I don’t completely agree with the “get rich slowly” theory. I accept the fundamental advice, like paying yourself first, making conscious decisions about big financial decisions as well as the full series of small financial decisions, and setting long-term goals, but there is a fundamental flaw with taking this theory as the sole approach to building long-term wealth.
By the time the future comes around, your financial target has moved. The million dollars you’ve saved over thirty years is now worth what $400,000 was worth when you started thanks to inflation’s erosion of real value. With $400,000 in value, you’re certainly better off than you would have been if you didn’t start aiming towards a million dollars, but the finish line isn’t nearly as meaningful as you thought it would be when you began.
I understand that there are many definitions of the word rich. The goal has different meanings. Let’s look at financial independence instead: the amount of money you need so that the choices you make in life aren’t affected by your financial condition. Or perhaps financial independence is the amount of wealth necessary to prevent you from needing to work ever again.
It’s a number that changes as time passes; today that number might be $2 million, ten years from now it may be $8 million.
Calculating that number can be difficult. You may think you could live the rest of your life with $1 million, and maybe you can. With $1 million invested in stocks and bonds, the safe withdrawal rate of 4% gives you an annual income of $40,000, increasing with the rate of inflation each year. Withdrawing that amount gives you a good chance of having your money last 30 years, regardless of most market conditions.
$40,000 is a decent income, especially if you’re not trading your time and effort for income — that is, working — but it may not be enough to consider yourself financially independent. It may not be enough to have the freedom you want. And by the time you get to the point where your investments total $1 million, that annual $40,000 might be just around the poverty line.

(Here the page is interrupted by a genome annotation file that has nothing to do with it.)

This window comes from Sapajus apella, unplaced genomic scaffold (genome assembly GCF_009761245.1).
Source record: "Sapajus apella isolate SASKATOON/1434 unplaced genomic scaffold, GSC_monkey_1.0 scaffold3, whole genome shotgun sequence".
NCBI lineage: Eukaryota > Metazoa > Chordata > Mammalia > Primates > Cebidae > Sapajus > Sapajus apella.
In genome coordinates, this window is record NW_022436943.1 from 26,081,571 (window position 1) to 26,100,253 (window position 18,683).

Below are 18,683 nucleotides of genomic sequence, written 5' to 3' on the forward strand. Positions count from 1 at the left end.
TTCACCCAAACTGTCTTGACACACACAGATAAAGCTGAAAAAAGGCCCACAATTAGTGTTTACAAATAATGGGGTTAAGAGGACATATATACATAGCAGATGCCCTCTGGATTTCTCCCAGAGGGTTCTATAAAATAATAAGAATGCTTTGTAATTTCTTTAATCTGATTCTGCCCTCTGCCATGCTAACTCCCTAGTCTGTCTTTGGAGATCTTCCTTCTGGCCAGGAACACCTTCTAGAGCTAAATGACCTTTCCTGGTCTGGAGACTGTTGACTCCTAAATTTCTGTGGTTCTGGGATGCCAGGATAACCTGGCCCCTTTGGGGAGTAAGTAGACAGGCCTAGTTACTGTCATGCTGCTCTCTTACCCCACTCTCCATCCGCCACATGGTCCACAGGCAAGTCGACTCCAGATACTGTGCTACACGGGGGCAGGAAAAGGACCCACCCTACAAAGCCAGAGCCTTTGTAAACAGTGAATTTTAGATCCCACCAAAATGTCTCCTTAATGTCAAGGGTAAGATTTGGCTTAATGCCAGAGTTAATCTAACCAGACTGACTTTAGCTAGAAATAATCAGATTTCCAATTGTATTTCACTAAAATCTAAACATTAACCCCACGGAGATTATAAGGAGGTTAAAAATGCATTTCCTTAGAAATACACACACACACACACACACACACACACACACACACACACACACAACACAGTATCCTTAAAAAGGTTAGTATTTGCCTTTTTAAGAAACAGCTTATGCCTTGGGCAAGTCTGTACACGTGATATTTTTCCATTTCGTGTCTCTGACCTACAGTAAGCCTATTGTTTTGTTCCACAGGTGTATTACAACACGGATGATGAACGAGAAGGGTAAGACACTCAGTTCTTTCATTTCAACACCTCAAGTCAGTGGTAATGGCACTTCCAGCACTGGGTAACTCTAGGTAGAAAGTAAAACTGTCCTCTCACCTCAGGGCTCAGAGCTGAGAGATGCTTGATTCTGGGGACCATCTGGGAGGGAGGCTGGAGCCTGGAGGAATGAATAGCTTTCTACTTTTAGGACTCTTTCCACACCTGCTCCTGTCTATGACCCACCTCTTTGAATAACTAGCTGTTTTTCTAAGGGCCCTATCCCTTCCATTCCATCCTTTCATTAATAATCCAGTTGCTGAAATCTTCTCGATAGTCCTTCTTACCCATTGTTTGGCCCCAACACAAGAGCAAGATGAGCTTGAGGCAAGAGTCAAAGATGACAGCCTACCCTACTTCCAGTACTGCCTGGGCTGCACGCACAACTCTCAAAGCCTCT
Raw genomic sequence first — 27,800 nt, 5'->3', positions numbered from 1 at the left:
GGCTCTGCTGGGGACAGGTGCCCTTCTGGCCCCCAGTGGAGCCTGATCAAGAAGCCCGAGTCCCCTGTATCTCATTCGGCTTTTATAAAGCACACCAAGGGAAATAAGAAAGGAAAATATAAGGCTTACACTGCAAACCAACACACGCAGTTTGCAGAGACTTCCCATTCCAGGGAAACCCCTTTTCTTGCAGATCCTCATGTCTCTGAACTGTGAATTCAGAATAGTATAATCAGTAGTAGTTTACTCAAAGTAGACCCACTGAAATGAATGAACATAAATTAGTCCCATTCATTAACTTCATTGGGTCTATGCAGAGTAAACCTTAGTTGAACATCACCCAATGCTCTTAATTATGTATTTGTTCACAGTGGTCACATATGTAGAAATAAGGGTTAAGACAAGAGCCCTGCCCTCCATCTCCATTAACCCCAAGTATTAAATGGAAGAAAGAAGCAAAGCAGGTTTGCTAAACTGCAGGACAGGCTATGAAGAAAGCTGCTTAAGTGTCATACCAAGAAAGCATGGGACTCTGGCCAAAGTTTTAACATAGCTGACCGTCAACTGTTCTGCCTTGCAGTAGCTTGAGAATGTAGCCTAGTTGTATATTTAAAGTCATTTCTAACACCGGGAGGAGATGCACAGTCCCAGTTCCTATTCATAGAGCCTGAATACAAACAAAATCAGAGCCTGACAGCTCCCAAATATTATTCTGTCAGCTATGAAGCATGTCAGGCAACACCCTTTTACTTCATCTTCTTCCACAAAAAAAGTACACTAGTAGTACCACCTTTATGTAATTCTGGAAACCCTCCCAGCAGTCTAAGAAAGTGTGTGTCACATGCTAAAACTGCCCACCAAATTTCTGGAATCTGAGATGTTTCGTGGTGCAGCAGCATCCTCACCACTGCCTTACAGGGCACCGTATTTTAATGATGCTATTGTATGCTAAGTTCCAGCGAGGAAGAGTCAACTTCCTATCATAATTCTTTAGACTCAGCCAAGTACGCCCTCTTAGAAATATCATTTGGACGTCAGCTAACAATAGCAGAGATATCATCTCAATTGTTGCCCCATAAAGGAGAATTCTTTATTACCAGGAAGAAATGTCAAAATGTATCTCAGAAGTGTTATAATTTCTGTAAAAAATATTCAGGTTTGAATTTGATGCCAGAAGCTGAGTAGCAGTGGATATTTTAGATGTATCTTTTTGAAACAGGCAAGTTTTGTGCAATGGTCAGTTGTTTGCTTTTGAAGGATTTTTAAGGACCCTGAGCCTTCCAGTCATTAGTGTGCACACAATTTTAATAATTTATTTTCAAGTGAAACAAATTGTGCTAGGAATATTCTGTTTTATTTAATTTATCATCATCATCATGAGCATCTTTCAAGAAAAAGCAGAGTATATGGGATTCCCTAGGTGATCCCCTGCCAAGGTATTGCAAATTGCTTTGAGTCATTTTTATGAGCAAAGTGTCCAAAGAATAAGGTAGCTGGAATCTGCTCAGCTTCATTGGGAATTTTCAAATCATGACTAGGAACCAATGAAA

Getting rich slowly calls for gradual progress, but gradual progress alone won’t get you rich. It can’t lead you to financial independence. Gradual progress needs help from quantum jumps.
A quantum jump (or quantum leap for those who remember the clever television program) is when electrons moves from one quantum state to another, resulting in a change in the atom’s energy level. It’s not a big change in the physical sense as the term leap might imply — it’s something that happens on a subatomic scale. Quantum jump are very small changes relative to a person, but they are incredibly significant to an atom.
Quantum jumps in finances are what make financial independence possible. If it’s not clear, I’m not talking about physics now, I’m talking about personal behaviors and attitudes, using the quantum jump as a metaphor.
The improvements I’ve made with my finances over the past decade or more were not a result of just making better choices with my money on a daily basis. The success thus far did not come from saving ten percent of my income, reducing my propensity for dining out, asking for raises, or visualizing future success. Success came from quantum jumps — significant moments of change.
The first quantum jump is awareness. It was easy remaining ignorant of my financial situation. It was getting worse on a weekly basis because I was earning barely enough money to pay for my commute, making it even more difficult to handle things like food and rent. I protected my emotional state by ignoring my problems. That could only last so long before I’d be in serious trouble.
I used free software to help me get an accounting of where I was financially. It took some courage to face reality for the first time, but this change in attitude made success possible over the long term.
You can’t improve financially by staying in the same job. In my last job before quitting to pursue my own businesses full-time, I had a few colleagues who had the same job for over a decade and had no plans for advancement. There’s nothing wrong with this. If you’re comfortable in a job that you like and you have no need to make financial progress — perhaps you have a spouse who is also earning money and who has a stronger desire for financial success — there is no need to make changes.